In State v. Jones, the defendant was sentenced on September 22, 2011, but the entry wasn't actually journalized until October 7, 2011. The 1st District holds that this meant that HB 86, which went into effect on September 29, 2011, governed Jones' sentencing. It reduces the five-year sentence for weapons under disability to three years, per the reduced sentences for most 3rd-degree felonies provided for by HB 86. It affirms the consecutive sentences, though, finding that the trial court's statements at sentencing show that it found that the harm caused by the multiple offenses "was so great or unusual" that consecutive terms were proper... One of those awkward moments in voir dire occurred in State v. Brewer, where, when asked whether they knew any of the parties, one prospective juror, a police officer, ventured that he'd arrested the defendant on a previous occasion. The 2nd District finds that defense counsel was deficient for failing to ask for a mistrial, but no harm, no foul, because the defendant's prosecution for having a weapon under disability required proof of a prior conviction anyway...
In State v. Alt, the 8th District decides that the failure of appellate counsel to notify the defendant of the court of appeals' decision is not good cause for the untimely filing of a motion to reopen the appeal under AppR 26(B). It contains no reasoning, and cites a solitary case in which the defendant waited five years to file a motion to reopen, and never claimed that his attorney failed to notify him of the judgment, but only that the attorney didn't advise him of the 26(B) procedure; here the application was two months late... In State v. Burnap, the 5th District says evidence of an OVI stop should've been suppressed. The stop was based on a report by a gas station attendant that the defendant was intoxicated, but did not indicate bad driving by the defendant, and the officer didn't make an independent observation that the defendant was committing the offense...
Ballsy decisions. I always enjoy reading the 2nd District's decisions, finding them to be almost uniformly well written and thought out. And gutsy, too, as confirmed by their decision last week in State v. Anguiano, in which the trial court had initially overruled the defense motion to dismiss drug trafficking charges for pre-indictment delay, holding that the defendant hadn't shown actual prejudice, then dismissed the indictment anyway for the following reasons:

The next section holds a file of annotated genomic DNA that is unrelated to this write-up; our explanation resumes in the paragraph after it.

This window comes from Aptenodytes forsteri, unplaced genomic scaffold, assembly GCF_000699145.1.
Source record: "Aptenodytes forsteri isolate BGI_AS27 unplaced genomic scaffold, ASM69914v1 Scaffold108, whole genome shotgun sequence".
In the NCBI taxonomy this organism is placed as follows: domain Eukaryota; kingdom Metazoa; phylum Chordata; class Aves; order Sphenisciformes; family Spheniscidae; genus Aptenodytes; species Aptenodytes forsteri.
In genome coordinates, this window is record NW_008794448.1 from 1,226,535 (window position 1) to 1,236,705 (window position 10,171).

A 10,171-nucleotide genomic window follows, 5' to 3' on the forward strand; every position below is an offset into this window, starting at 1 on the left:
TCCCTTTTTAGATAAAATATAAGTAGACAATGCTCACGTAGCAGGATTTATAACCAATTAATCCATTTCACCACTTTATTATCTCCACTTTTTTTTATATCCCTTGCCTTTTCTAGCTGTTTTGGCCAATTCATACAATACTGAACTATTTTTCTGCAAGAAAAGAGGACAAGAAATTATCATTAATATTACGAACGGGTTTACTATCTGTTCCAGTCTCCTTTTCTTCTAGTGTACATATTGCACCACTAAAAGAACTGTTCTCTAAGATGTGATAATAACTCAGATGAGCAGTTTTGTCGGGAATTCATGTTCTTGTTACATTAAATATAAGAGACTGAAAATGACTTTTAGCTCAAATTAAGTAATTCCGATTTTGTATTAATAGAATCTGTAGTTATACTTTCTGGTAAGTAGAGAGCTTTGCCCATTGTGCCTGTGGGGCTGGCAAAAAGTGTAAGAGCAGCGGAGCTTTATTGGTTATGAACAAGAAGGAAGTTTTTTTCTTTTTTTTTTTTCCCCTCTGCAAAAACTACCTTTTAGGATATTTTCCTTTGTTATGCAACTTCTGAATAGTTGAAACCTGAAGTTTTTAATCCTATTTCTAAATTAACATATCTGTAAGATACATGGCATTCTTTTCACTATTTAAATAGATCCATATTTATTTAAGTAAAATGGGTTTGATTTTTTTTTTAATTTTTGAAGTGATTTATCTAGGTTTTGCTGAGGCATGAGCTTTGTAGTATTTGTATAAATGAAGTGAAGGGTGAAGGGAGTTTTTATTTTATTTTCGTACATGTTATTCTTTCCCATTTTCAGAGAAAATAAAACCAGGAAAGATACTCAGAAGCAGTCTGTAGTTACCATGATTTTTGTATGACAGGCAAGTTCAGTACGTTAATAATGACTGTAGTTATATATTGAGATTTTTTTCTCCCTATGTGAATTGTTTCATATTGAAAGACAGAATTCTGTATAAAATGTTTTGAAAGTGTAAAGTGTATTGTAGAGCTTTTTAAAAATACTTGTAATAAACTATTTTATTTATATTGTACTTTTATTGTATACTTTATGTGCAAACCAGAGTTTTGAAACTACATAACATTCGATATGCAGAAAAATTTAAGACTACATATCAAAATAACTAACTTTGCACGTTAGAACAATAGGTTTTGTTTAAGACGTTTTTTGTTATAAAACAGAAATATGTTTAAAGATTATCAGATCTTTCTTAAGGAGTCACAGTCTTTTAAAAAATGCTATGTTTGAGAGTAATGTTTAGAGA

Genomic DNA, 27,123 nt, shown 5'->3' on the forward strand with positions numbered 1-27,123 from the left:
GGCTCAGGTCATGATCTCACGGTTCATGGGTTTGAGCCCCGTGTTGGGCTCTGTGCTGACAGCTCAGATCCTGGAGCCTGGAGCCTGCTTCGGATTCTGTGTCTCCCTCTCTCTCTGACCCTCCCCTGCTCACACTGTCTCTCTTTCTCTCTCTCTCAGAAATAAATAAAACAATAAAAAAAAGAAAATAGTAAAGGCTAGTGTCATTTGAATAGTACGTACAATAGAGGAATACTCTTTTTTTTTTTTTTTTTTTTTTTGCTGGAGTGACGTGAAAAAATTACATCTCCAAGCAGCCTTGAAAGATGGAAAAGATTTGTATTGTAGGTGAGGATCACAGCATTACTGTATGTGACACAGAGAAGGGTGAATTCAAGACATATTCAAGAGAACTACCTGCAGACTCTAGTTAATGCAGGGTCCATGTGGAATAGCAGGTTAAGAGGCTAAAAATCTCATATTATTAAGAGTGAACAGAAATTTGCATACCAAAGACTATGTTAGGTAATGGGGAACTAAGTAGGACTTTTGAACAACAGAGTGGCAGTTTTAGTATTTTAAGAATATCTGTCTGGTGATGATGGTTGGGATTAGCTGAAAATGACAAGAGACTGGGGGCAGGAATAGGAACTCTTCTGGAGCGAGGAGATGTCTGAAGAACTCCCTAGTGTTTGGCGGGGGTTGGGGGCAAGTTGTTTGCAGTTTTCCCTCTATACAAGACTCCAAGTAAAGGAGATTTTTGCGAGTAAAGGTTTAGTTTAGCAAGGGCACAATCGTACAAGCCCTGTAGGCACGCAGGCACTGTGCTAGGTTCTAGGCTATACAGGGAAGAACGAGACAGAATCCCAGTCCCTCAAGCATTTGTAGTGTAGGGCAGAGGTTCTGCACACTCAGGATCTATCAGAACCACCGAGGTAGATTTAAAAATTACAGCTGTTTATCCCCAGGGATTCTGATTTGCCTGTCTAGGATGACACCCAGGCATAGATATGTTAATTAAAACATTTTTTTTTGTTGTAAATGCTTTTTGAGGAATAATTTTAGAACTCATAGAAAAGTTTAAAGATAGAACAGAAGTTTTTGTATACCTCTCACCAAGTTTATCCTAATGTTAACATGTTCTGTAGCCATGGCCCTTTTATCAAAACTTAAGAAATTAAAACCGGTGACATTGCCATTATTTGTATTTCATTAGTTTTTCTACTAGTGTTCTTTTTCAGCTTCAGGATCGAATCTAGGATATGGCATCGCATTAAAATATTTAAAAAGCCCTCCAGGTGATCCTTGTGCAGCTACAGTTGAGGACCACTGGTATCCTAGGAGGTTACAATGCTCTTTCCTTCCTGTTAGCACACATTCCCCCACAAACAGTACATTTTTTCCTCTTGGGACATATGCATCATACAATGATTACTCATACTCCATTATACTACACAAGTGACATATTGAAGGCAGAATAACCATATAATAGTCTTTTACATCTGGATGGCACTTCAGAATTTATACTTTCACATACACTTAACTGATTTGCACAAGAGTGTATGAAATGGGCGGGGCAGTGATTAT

1) the unexplained delay in the indictment; 2) the State's argument regarding the protection of a confidential informant's identity did not justify delaying the indictment; 3) the memories of the witnesses could be impacted negatively by the delay; 4) Anguiano pled guilty to an offense in 2009 for which he was then serving a community control sanction and was showing positive steps toward rehabilitation; 5) Anguiano's offenses were low level felonies for which community control was the likely sanction; accordingly, the trial court found that no additional deterrence or punishment could be obtained by prosecution of the instant charges; 6) the apparent inefficiency of the State in processing its caseload; and 7) the trial court noted the ethical consideration for prosecutors which emphasizes that the primary duty of a prosecutor is to seek justice, not merely to convict.
The 2nd District affirmed, finding that the statements given by the trial judge in dismissing the indictment -- "while deference is usually given to the charging decisions of the prosecutor, such deference is not unlimited," and that the court "possesses a duty to measure justice equally as to all parties" -- are "correct statements of law."
And a special shout-out to the trial judge, who kicked out two other cases for the same reason. The 2nd upheld those, too.
Homework assignment. As the 1st District noted in Jones, one of the requirements for imposing consecutive sentences is that the judge find that "at least two of the multiple offenses were committed as part of one or more courses of conduct." Your task is to come up with a scenario in which two or more offenses could not be committed "as part of one or more courses of conduct." Good luck.